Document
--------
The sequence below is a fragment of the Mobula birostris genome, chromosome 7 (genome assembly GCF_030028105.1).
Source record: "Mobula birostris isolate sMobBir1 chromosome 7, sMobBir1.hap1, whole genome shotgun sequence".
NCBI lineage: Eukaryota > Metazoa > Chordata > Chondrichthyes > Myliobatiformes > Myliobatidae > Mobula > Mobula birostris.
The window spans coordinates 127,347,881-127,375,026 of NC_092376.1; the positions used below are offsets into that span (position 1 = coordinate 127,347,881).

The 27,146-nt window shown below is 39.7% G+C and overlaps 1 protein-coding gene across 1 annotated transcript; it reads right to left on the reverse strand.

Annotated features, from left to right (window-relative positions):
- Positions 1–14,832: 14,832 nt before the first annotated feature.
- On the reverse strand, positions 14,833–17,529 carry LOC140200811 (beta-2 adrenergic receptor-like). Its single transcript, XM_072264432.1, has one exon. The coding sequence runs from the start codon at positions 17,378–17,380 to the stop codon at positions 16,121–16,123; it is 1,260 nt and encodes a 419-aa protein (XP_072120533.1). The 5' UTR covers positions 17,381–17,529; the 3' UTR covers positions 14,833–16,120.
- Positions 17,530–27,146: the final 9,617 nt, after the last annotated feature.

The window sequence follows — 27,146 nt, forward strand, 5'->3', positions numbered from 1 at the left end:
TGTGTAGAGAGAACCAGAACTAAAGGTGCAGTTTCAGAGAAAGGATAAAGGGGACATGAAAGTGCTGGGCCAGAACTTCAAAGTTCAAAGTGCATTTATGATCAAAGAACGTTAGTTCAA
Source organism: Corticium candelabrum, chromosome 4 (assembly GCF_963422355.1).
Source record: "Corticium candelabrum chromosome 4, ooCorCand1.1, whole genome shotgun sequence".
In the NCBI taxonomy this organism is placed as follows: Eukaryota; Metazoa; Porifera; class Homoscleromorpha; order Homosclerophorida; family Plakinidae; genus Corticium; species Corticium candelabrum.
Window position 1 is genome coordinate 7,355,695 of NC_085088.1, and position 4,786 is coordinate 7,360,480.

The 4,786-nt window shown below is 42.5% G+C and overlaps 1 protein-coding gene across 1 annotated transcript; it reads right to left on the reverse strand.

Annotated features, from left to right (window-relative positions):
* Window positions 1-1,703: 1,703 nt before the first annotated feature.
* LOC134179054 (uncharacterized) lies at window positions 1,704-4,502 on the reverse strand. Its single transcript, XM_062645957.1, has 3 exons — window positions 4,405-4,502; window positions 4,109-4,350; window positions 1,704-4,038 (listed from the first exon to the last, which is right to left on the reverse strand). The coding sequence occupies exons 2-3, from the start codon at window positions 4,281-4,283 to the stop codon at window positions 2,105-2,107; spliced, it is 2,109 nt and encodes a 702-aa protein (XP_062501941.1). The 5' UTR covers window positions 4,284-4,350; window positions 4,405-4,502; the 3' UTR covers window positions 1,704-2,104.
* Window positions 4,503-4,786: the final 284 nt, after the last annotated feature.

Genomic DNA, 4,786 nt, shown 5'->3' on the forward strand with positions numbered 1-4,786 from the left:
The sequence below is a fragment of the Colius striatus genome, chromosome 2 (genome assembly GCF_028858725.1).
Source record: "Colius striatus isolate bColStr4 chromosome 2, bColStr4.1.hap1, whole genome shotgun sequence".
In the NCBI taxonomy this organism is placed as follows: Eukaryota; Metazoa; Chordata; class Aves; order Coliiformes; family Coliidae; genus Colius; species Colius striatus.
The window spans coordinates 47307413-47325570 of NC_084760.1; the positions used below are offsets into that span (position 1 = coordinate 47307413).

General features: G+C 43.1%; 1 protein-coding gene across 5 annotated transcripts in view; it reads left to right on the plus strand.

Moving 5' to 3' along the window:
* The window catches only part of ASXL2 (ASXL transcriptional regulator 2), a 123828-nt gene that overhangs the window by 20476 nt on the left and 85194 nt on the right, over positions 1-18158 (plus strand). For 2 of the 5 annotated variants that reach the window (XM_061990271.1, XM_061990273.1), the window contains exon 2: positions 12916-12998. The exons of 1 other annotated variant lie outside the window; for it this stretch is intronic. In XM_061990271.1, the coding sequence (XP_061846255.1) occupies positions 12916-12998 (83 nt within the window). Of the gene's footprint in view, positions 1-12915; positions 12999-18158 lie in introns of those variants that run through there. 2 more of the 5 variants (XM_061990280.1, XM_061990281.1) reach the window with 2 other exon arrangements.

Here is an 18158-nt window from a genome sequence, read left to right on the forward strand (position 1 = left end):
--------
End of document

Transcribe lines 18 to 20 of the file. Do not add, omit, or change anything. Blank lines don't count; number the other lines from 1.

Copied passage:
* Window positions 1-1,703: 1,703 nt before the first annotated feature.
* LOC134179054 (uncharacterized) lies at window positions 1,704-4,502 on the reverse strand. Its single transcript, XM_062645957.1, has 3 exons — window positions 4,405-4,502; window positions 4,109-4,350; window positions 1,704-4,038 (listed from the first exon to the last, which is right to left on the reverse strand). The coding sequence occupies exons 2-3, from the start codon at window positions 4,281-4,283 to the stop codon at window positions 2,105-2,107; spliced, it is 2,109 nt and encodes a 702-aa protein (XP_062501941.1). The 5' UTR covers window positions 4,284-4,350; window positions 4,405-4,502; the 3' UTR covers window positions 1,704-2,104.
* Window positions 4,503-4,786: the final 284 nt, after the last annotated feature.